Case Study: McDonalds

Published: 2021/11/05
Number of words: 804

1.0 Introduction

According to (Reuters, 2007) McDonald’s have 1200 outlets in Britain, whereas 165 outlets of McDonald in London alone produces 618,000 litres of used cooking oil each year (LRS, 2013), and the volume is growing every day not only in the United Kingdom but in the whole world. This case study briefly evaluates the initiative by McDonald’s to convert used-cooking oil into biodiesel.

2.0 Target of the McDonald’s

In 2007, McDonald’s announces a green initiative to convert the used cooking oil from its 900 outlets out of 1200 outlets in the UK to power its 155 delivery trucks. Although the final target of the food giant is ambitious, and it is expected to save 1,675 tons of carbon annually once all the outlets start to convert the used cooking oil to biodiesel, it seems negligible as the UK only have 1200 McDonald’s outlet, although its long-term ripples would be huge (ICSI, 2007).

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Initially, the company converted 45 of its delivery trucks to operate on biodiesel and gradually converted all its fleet to work on the biodiesel with minor modifications in the engine. The biodiesel is made from 15% rapeseed oil and 85% cooking oil, complying with the EN14214 European biodiesel specification.

3.0 Method to convert used-cooking oil to biodiesel

McDonald used the process called esterification to convert the used oil to biodiesel; figure 1 shows a schematic representation of esterification, whereas figure 2 below shows a schematic representation of the process of making biodiesel in McDonald’s.

Used oil is collected from outlets around the UK by the delivery/pickup trucks is collected in large tanks at the Liverpool processing facility. The oil is allowed to settle in tanks. Heavier particles sink to the bottom, whereas lighter and smaller particles float to the top. The oil is then slowly heated and twirled to allow the removal of solids and moisture present. At this specific moment, the process of esterification takes place, which produces biodiesel. Esterification is followed by distillation and filtration to produce biodiesel ready to use (McDonald’s, 2013).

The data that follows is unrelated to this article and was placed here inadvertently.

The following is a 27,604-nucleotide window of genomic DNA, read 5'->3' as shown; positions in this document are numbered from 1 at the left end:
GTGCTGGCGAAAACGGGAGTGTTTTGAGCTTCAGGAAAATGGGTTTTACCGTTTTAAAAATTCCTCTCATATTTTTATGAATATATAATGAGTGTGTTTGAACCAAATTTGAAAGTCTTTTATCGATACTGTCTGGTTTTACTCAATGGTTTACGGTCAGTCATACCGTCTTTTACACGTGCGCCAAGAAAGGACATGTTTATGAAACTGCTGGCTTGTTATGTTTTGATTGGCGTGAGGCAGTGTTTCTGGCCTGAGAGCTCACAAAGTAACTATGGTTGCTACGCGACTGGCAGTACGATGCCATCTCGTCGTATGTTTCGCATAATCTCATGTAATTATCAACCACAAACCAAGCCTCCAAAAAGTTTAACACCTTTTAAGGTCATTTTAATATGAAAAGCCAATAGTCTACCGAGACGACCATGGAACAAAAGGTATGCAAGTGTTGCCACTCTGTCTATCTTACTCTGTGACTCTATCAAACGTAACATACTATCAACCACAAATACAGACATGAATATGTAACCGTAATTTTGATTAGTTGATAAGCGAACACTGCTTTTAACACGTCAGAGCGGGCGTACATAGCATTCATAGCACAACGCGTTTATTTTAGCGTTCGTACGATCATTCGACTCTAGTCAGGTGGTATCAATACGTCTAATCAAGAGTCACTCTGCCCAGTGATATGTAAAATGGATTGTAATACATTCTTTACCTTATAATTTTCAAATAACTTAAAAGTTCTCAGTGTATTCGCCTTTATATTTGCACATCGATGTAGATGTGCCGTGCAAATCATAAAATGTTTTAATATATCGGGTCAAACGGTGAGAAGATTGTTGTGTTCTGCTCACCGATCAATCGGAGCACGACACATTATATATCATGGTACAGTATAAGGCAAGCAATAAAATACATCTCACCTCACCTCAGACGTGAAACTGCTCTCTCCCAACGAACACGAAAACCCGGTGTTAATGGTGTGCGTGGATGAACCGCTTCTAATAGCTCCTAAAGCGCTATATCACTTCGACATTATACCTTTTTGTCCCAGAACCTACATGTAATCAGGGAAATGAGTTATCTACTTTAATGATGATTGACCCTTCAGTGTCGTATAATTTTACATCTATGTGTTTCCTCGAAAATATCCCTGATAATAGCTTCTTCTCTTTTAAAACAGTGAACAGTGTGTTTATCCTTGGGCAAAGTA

Figure 1: Process of Esterification (Enerfish, 2009)

Figure 2: Biodiesel from used cooking oil in McDonald’s (McDonald’s, 2013)

Esterification is the chemical reaction process to produce biodiesel. Plant fats, animal fats, and oil are usually made out of triglycerides, and they are with glycerol, trihydric alcohol, and free from fatty acids. The alcohol is transferred to the base during the process of transesterification to make it a stronger nucleophile. Usually, for this process, methanol or ethanol is used. Usually, this reaction takes much time to convert the oil to biodiesel. Therefore, heat or acid is used to expedite the reaction process. McDonald’s uses heat and mixing techniques to expedite the reaction.

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4.0 Results of McDonald’s initiative

In the UK, McDonald’s target to run its 155-delivery truck has been accomplished. 100% of McDonald’s trucks in the UK are run on biodiesel. At the same time, 42% of the global delivery fleet of McDonald’s is being run on homemade biodiesel. From 2007 till today, almost all McDonalds outlets throughout the UK and the globe are recycling their used cooking oil. According to (McDonald’s 2013), in 2013, approximately 3.7 million litres of used cooking oil was collected and converted into 3.1 million litres of biodiesel. McDonald’s does not have any targets to increase its biodiesel consumption, as due to advance frying techniques has reduced the consumption of frying oil, which resulted in reduced used cooking oil from their restaurants over the last few years (McDonald’s, 2013).

References (2009). Biodiesel esterification. [online] Available at: [Accessed 11 Feb. 2018]. (2009). Fish oil to biodiesel – Biodiesel transesterification – Biodiesel fossil fuel. [online] Available at: [Accessed 11 Feb. 2018]. (2018). McDonald’s to power trucks with cooking oil. [online] Available at: [Accessed 11 Feb. 2018]. (2018). McDonald’s to run fleet on homemade biodiesel. [online] Available at: [Accessed 11 Feb. 2018].

UK (2018). McDonald’s to recycle cooking oil for fuel. [online] Available at: [Accessed 11 Feb. 2018].

What makes McDonald’s. (2007). How does biodiesel power your delivery trucks? [online] Available at: [Accessed 11 Feb. 2018].

What makes McDonald’s. (2013). Veggie lorries on the road. [online] Available at: [Accessed 11 Feb. 2018].

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